By Glenda Lindsey-Hicks
We know the origins of science, at least in part, lie in alchemy— at the longing for a convergence of the physical with the metaphysical. We know that a portion of Aristotle’s considerations of the natural world were referred to as metaphysical, but this was less because they were detached from or beyond the physical and more because of their physical placement in the text. The very word, science, from the Latin, scienta, means knowledge. The word scire means to know, and there is no signal in the definition that this knowing is in any way limited concerning how or what one knows.
Still, it’s important to understand that the word science in its origins clearly concerns itself with separating or distinguishing, since scient or scire, is related to scindere from its root skei which means to cut or split. But that same root, insofar as it relates to the animal world, sheers off in what appears to be another direction to become the word shed. In its verb form to shed indicates the things animals lose—hair, feathers, teeth, our barest fortifications. In its noun form, shed offers further defensive considerations in the shape of huts, homes, masks, clothes. It is here, clutching John Donne’s proverbial and misogynist mandrake root and perhaps as William Wordsworth suggests, “murder[ing] to dissect” (line 28, “Tables Turned”), I dread the possibility of impaling both science and art as they meet in the body of language which includes the narratives of myth and religion.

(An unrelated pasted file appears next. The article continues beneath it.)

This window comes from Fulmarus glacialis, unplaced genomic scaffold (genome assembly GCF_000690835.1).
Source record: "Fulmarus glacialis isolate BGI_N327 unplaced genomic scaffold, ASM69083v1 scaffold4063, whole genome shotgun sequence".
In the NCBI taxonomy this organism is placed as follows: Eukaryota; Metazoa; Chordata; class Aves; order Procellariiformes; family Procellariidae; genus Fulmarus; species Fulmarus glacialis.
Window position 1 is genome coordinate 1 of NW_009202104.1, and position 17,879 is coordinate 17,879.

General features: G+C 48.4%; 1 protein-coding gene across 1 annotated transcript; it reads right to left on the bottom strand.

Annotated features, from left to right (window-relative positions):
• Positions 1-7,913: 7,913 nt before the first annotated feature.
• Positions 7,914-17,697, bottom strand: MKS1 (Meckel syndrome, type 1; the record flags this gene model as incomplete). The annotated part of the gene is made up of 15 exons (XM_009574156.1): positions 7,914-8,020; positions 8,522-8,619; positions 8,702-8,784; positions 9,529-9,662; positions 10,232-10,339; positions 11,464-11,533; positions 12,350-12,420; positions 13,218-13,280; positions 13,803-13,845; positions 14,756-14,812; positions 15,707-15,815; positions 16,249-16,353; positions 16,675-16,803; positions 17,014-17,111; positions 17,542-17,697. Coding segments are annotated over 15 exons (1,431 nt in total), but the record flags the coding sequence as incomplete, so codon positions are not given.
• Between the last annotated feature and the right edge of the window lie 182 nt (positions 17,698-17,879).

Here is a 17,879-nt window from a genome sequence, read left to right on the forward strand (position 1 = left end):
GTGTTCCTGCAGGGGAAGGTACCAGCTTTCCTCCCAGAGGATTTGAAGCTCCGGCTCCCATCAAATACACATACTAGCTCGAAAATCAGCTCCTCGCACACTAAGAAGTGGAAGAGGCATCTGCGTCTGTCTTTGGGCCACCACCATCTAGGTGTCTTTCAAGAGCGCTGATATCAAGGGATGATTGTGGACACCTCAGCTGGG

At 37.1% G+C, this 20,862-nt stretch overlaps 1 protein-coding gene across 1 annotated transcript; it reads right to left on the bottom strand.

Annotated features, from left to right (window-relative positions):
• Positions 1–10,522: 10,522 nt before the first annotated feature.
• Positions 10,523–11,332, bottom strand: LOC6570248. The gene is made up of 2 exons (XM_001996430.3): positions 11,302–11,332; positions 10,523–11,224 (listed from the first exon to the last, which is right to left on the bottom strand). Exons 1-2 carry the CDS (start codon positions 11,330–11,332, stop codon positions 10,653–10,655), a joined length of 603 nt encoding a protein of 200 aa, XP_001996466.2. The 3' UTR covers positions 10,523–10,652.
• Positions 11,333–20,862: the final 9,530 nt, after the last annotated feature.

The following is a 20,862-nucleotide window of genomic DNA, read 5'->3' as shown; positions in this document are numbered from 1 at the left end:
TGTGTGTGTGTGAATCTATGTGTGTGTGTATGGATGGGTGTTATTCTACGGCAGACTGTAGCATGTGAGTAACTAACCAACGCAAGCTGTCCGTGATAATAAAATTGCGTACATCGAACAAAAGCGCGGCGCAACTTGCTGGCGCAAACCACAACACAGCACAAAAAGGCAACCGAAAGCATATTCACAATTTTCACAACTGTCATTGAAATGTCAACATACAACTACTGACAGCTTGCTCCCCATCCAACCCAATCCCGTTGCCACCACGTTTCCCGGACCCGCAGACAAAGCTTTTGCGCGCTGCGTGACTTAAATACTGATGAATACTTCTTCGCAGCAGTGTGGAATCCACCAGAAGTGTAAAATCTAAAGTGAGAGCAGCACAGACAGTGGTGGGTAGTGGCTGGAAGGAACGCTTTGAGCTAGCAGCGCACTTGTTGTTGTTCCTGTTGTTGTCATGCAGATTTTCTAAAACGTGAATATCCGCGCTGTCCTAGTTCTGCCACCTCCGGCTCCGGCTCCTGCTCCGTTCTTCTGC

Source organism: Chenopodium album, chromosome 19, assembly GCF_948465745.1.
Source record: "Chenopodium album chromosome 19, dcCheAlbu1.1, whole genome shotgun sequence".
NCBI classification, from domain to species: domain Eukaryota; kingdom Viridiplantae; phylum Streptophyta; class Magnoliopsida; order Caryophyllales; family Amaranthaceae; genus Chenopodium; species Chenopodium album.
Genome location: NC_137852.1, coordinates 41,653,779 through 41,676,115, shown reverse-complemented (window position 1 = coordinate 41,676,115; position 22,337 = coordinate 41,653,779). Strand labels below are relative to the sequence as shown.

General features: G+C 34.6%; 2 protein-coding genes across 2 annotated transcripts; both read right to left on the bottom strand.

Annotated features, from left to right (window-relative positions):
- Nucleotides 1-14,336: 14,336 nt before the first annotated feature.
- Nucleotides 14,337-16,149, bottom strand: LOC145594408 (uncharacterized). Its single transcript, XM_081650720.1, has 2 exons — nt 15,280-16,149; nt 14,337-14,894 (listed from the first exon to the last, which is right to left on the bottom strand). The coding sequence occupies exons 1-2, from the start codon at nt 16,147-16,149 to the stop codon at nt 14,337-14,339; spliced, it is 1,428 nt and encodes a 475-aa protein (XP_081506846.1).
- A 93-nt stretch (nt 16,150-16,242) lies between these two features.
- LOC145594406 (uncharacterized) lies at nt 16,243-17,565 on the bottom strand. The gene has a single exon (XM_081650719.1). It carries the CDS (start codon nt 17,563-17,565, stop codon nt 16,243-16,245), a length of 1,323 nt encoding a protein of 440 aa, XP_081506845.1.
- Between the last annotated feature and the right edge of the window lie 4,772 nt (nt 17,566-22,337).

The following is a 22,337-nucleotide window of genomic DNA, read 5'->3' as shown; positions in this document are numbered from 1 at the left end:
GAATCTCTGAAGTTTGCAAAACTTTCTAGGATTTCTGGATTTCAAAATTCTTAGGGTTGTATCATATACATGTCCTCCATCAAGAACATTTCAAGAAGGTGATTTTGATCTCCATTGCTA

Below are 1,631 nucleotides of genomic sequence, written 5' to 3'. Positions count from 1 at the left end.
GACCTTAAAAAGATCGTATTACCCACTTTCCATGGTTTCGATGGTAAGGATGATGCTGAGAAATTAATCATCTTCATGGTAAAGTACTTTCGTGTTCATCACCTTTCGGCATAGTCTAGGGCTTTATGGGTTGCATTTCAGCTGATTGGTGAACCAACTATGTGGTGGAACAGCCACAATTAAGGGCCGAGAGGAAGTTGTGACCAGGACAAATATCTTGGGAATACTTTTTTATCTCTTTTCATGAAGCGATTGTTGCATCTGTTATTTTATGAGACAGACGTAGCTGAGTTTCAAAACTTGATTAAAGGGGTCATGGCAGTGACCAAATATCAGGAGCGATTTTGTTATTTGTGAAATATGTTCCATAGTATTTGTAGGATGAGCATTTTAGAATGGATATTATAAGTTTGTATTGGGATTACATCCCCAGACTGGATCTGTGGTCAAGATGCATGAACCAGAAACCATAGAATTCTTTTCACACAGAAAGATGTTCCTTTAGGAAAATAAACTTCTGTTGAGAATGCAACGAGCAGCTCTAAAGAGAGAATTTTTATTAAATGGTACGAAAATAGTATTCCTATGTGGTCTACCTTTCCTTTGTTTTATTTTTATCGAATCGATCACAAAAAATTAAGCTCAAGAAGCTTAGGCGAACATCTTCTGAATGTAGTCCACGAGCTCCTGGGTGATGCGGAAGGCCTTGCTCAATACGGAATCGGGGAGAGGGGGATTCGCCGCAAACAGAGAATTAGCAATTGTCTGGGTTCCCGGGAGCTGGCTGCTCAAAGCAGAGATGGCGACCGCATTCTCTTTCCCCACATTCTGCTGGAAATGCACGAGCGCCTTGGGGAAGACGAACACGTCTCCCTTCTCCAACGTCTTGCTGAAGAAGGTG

Groping toward understanding I find myself complying with Donne’s injunction that I, a fallen woman, “Goe, and catch a falling starre,/ [and] Get with child a mandrake roote” ( Lines 1-2 “Song”), but in so doing, I fear as William Shakespeare suggests, I, a “living mortal,” must certainly “run mad” (Romeo and Juliet, IV, 3) considering the mandrake root’s division and the multiple emerging taxonomies separating and converging in the consideration of our incredibly bifurcated world.
It is also here that I find myself trying to remember that though art (from Latin, ars) is a craft or skill, whereas from the Greek arti it means just, complete, and suitable, artus; from its German root ar, is to fit together or join. Such a joining is and must be expressed in infinite disciplines and mediums since the craft of art is never far from its copulative (pun intended) verb form, to be, and always the story of who we are and who we wish to become in our knowing.
Here follows such a quest— this one, poetic, painterly, and scientific.
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